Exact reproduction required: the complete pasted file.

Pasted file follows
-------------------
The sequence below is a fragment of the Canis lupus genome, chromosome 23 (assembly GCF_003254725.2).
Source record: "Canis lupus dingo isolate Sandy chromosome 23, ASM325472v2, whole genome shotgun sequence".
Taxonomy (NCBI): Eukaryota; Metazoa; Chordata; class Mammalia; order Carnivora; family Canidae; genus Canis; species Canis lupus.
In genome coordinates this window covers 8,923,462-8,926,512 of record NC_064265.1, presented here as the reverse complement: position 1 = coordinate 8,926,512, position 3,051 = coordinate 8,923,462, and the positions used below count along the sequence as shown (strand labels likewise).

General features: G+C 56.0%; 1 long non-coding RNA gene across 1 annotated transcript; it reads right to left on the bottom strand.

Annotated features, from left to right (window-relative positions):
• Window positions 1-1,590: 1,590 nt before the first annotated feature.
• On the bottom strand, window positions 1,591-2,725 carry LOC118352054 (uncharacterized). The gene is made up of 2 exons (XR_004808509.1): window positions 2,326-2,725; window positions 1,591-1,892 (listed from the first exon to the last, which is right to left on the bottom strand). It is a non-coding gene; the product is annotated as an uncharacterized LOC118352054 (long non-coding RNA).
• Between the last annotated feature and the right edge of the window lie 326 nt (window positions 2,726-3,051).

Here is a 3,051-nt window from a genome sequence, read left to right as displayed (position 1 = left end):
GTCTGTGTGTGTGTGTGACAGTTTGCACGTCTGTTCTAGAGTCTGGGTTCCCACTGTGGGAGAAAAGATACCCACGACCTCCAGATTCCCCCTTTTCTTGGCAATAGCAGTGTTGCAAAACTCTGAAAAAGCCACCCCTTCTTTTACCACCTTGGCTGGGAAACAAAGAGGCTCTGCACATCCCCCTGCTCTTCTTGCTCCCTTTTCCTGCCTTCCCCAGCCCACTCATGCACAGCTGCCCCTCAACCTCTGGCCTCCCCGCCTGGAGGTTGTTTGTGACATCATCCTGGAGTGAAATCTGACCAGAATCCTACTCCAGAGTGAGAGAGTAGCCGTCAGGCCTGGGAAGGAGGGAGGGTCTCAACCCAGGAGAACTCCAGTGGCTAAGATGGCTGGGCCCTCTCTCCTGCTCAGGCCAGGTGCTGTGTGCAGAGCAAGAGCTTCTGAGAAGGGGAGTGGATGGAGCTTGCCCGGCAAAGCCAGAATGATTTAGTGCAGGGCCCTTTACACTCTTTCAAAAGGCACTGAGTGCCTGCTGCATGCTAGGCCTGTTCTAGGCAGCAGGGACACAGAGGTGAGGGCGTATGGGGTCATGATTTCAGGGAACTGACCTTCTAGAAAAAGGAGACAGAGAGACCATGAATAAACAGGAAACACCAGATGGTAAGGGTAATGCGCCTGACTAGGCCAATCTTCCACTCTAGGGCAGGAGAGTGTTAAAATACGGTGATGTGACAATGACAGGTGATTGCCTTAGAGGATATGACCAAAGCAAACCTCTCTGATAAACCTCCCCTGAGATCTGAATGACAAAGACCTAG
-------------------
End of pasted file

The sequence below is a fragment of the Canis lupus genome, chromosome 23 (assembly GCF_003254725.2).
Source record: "Canis lupus dingo isolate Sandy chromosome 23, ASM325472v2, whole genome shotgun sequence".
Taxonomy (NCBI): Eukaryota; Metazoa; Chordata; class Mammalia; order Carnivora; family Canidae; genus Canis; species Canis lupus.
In genome coordinates this window covers 8,923,462-8,926,512 of record NC_064265.1, presented here as the reverse complement: position 1 = coordinate 8,926,512, position 3,051 = coordinate 8,923,462, and the positions used below count along the sequence as shown (strand labels likewise).

General features: G+C 56.0%; 1 long non-coding RNA gene across 1 annotated transcript; it reads right to left on the bottom strand.

Annotated features, from left to right (window-relative positions):
• Window positions 1-1,590: 1,590 nt before the first annotated feature.
• On the bottom strand, window positions 1,591-2,725 carry LOC118352054 (uncharacterized). The gene is made up of 2 exons (XR_004808509.1): window positions 2,326-2,725; window positions 1,591-1,892 (listed from the first exon to the last, which is right to left on the bottom strand). It is a non-coding gene; the product is annotated as an uncharacterized LOC118352054 (long non-coding RNA).
• Between the last annotated feature and the right edge of the window lie 326 nt (window positions 2,726-3,051).

Here is a 3,051-nt window from a genome sequence, read left to right as displayed (position 1 = left end):
GTCTGTGTGTGTGTGTGACAGTTTGCACGTCTGTTCTAGAGTCTGGGTTCCCACTGTGGGAGAAAAGATACCCACGACCTCCAGATTCCCCCTTTTCTTGGCAATAGCAGTGTTGCAAAACTCTGAAAAAGCCACCCCTTCTTTTACCACCTTGGCTGGGAAACAAAGAGGCTCTGCACATCCCCCTGCTCTTCTTGCTCCCTTTTCCTGCCTTCCCCAGCCCACTCATGCACAGCTGCCCCTCAACCTCTGGCCTCCCCGCCTGGAGGTTGTTTGTGACATCATCCTGGAGTGAAATCTGACCAGAATCCTACTCCAGAGTGAGAGAGTAGCCGTCAGGCCTGGGAAGGAGGGAGGGTCTCAACCCAGGAGAACTCCAGTGGCTAAGATGGCTGGGCCCTCTCTCCTGCTCAGGCCAGGTGCTGTGTGCAGAGCAAGAGCTTCTGAGAAGGGGAGTGGATGGAGCTTGCCCGGCAAAGCCAGAATGATTTAGTGCAGGGCCCTTTACACTCTTTCAAAAGGCACTGAGTGCCTGCTGCATGCTAGGCCTGTTCTAGGCAGCAGGGACACAGAGGTGAGGGCGTATGGGGTCATGATTTCAGGGAACTGACCTTCTAGAAAAAGGAGACAGAGAGACCATGAATAAACAGGAAACACCAGATGGTAAGGGTAATGCGCCTGACTAGGCCAATCTTCCACTCTAGGGCAGGAGAGTGTTAAAATACGGTGATGTGACAATGACAGGTGATTGCCTTAGAGGATATGACCAAAGCAAACCTCTCTGATAAACCTCCCCTGAGATCTGAATGACAAAGACCTAG